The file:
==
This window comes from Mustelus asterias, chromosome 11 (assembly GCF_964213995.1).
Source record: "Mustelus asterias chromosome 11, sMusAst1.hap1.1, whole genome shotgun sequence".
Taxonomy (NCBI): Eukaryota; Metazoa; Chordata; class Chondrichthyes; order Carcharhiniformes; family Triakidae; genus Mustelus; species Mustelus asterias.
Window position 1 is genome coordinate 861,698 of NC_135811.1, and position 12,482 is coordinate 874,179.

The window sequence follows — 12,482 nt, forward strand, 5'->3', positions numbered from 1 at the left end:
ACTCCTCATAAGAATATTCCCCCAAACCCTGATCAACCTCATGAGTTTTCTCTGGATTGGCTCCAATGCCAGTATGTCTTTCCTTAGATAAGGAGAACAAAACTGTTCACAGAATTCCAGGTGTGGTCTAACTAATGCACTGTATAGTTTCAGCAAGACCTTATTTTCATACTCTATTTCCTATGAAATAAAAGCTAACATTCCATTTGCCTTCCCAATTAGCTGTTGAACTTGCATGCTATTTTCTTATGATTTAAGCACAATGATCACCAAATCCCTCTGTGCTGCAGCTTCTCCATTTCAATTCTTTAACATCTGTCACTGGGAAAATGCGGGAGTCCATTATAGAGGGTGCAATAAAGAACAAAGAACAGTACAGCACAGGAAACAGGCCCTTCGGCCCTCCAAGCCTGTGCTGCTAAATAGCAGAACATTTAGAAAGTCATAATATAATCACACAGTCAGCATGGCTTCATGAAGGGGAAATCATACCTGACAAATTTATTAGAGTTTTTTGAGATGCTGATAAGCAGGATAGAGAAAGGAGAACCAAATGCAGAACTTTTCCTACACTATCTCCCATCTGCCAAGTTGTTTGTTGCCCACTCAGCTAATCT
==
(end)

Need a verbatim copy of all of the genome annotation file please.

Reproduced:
This window comes from Mustelus asterias, chromosome 11 (assembly GCF_964213995.1).
Source record: "Mustelus asterias chromosome 11, sMusAst1.hap1.1, whole genome shotgun sequence".
Taxonomy (NCBI): Eukaryota; Metazoa; Chordata; class Chondrichthyes; order Carcharhiniformes; family Triakidae; genus Mustelus; species Mustelus asterias.
Window position 1 is genome coordinate 861,698 of NC_135811.1, and position 12,482 is coordinate 874,179.

The window sequence follows — 12,482 nt, forward strand, 5'->3', positions numbered from 1 at the left end:
ACTCCTCATAAGAATATTCCCCCAAACCCTGATCAACCTCATGAGTTTTCTCTGGATTGGCTCCAATGCCAGTATGTCTTTCCTTAGATAAGGAGAACAAAACTGTTCACAGAATTCCAGGTGTGGTCTAACTAATGCACTGTATAGTTTCAGCAAGACCTTATTTTCATACTCTATTTCCTATGAAATAAAAGCTAACATTCCATTTGCCTTCCCAATTAGCTGTTGAACTTGCATGCTATTTTCTTATGATTTAAGCACAATGATCACCAAATCCCTCTGTGCTGCAGCTTCTCCATTTCAATTCTTTAACATCTGTCACTGGGAAAATGCGGGAGTCCATTATAGAGGGTGCAATAAAGAACAAAGAACAGTACAGCACAGGAAACAGGCCCTTCGGCCCTCCAAGCCTGTGCTGCTAAATAGCAGAACATTTAGAAAGTCATAATATAATCACACAGTCAGCATGGCTTCATGAAGGGGAAATCATACCTGACAAATTTATTAGAGTTTTTTGAGATGCTGATAAGCAGGATAGAGAAAGGAGAACCAAATGCAGAACTTTTCCTACACTATCTCCCATCTGCCAAGTTGTTTGTTGCCCACTCAGCTAATCT